LAFD 'Ready Reserve Fleet' Deployed in Response to Wildfire Danger

Wednesday, November 30, 2011 |

Strike Teams Arrive at October 2008 wildfire in Sepulveda Pass. © Photo by Mike Meadows, click to view more...LOS ANGELES - In response to escalating wildfire danger, Los Angeles Fire Chief Brian Cummings has ordered augmented staffing of LAFD’s "Ready Reserve Fleet" to ensure communities historically prone to wildfire are provided optimal protection.

The Los Angeles Fire Department was notified earlier this week by the National Weather Service that weather conditions through Friday, December 2, 2011 could lead to dangerous wildfire behavior in and near the City of Los Angeles.

As a result of this information, additional firefighting resources were put in place prior to 8:00 PM on Wednesday, November 30, 2011 and will remain in service until further notice.

Augmenting the LAFD’s daily deployment will be an extra:

  • 18 Engine Companies
  • 6 Brush Patrols
  • 1 Battalion Command Team
  • 1 Water Tender
  • 1 Bulldozer Strike Team
Additionally, there will be an extra 9-1-1 Dispatcher at the Fire Department Communications Center, an Emergency Incident Technician assigned to work alongside each Battalion Chief, and a Chief Officer specially assigned to coordinate swift and effective Air Operations.

The dynamically staffed "Ready Reserve Fleet" is central to Chief Cummings' recently enacted deployment plan, allowing LAFD to respond rapidly to areas of greatest need in times of crisis.


Submitted by Brian Humphrey, Spokesman
Los Angeles Fire Department

Watches and Warnings - Do You Know The Difference?

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Weather Watches and Warnings...You've heard and seen weather warnings, er.. watches - or were they advisories?

When it comes to emergency management and your safety, words have meaning. That's why the Los Angeles Fire Department suggests you become familiar with the terms used to identify severe weather conditions.

Advisories, Watches and Warnings are not synonymous!

Watch:
A watch is used when the risk of a hazardous weather or hydrologic event has increased significantly, but its occurrence, location, and/or timing is still uncertain. It is intended to provide enough lead time so that those who need to set their plans in motion can do so.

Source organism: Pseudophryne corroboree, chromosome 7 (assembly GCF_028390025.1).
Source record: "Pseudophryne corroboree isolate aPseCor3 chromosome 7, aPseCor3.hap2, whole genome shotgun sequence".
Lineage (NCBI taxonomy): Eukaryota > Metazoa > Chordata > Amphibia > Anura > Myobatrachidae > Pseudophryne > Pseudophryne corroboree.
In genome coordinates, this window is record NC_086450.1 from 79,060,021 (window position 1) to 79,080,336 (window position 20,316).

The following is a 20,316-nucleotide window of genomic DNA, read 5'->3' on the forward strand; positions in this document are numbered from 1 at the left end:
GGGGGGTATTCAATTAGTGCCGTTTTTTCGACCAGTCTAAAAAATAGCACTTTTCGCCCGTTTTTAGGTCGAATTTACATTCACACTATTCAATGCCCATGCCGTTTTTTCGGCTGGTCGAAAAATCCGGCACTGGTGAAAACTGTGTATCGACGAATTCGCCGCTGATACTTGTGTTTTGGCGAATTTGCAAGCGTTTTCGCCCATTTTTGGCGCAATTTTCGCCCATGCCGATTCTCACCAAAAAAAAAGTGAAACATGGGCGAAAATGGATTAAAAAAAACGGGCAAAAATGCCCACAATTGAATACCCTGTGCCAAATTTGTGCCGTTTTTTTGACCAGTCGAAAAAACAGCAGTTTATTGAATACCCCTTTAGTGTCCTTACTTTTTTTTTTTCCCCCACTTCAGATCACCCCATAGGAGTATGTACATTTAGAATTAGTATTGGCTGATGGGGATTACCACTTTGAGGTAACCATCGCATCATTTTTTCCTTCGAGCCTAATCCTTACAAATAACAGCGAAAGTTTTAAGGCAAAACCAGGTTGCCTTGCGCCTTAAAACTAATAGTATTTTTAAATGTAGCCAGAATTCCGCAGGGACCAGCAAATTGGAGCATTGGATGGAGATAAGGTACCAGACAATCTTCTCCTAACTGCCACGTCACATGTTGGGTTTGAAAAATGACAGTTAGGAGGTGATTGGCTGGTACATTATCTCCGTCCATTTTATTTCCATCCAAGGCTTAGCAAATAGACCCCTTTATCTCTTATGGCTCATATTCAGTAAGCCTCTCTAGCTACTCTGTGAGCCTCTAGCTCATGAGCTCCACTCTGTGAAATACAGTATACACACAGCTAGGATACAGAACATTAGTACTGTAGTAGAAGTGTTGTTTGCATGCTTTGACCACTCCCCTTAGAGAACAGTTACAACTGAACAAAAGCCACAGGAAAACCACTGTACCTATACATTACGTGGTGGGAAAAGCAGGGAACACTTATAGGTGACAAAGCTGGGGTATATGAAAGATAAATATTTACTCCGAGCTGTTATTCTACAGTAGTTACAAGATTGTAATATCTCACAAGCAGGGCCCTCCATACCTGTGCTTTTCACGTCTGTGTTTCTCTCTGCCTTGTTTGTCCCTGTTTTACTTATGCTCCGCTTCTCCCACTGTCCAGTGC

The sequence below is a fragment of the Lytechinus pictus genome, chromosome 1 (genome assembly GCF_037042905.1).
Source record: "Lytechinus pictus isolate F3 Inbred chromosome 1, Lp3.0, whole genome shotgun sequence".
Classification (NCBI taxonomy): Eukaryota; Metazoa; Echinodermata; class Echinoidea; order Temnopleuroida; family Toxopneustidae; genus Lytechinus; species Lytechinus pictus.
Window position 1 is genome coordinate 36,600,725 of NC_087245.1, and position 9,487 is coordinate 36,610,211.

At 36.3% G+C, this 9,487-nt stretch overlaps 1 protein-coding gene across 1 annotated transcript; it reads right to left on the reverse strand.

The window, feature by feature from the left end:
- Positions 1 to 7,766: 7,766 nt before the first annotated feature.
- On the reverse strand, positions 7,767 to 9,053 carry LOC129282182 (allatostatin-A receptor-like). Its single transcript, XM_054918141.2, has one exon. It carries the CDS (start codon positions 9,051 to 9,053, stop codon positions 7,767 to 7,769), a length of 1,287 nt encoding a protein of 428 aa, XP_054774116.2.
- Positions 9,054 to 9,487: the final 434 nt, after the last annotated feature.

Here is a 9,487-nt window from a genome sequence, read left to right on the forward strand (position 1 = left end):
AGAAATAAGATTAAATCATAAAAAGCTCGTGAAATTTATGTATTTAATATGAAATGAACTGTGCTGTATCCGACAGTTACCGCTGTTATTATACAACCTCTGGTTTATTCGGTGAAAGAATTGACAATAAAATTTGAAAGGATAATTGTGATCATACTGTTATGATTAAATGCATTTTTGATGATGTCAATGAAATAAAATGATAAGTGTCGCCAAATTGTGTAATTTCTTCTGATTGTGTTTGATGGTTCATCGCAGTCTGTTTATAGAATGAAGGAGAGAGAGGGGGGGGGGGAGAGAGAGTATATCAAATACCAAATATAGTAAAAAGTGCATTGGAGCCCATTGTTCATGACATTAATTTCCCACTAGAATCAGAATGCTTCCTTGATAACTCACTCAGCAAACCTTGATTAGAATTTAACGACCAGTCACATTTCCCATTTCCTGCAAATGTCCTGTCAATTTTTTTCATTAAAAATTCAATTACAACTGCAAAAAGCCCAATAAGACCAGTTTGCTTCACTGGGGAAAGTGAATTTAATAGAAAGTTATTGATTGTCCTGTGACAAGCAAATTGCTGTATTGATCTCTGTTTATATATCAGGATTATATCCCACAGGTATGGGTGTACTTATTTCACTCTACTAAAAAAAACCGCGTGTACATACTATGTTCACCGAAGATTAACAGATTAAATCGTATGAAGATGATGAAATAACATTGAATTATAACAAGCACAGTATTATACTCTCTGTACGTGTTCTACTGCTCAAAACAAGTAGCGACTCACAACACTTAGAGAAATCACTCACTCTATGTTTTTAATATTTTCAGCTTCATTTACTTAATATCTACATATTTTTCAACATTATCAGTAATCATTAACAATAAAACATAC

Advisory:
An advisory highlights special weather conditions that are less serious than a warning. They are for events that may cause significant inconvenience, and if caution is not exercised, could lead to situations that threaten life and/or property.

Warning:
A warning is issued when a hazardous weather or hydrologic event is occurring, is imminent, or has a very high probability of occurring. A warning is used for conditions posing a threat to life or property.

By remembering to look or listen for such key words, you can take appropriate action to keep yourself and those you love safe from foreseeable danger.

Learn more about real-time weather in your region of the United States by visiting:

weather.gov

...and, remember to tune to NOAA Weather Radio, commercial radio or television stations for information whenever severe weather threatens!


Submitted by Brian Humphrey, Spokesman
Los Angeles Fire Department

Arson Strikes Orville Wright Middle School

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PLAYA DEL REY - A malicious, intentionally set fire struck a local Middle School today, that significantly damaged school property and injured three.

The Los Angeles Fire Department was called to 6550 West 80th Street for a reported "Rubbish Fire" at Orville Wright Middle School at 11:31 am on Tuesday, November 29, 2011. First on-scene resources found a freestanding structure on school grounds, with heavy fire showing.

School administrators did evacuate the entire campus as a precaution, but not before three individuals (one student, two adults) were treated for smoke inhalation. One patient, an approximate 50 year old female, was transported to a local hospital in "fair" condition with non-life threatening injuries and an unknown, but related illness.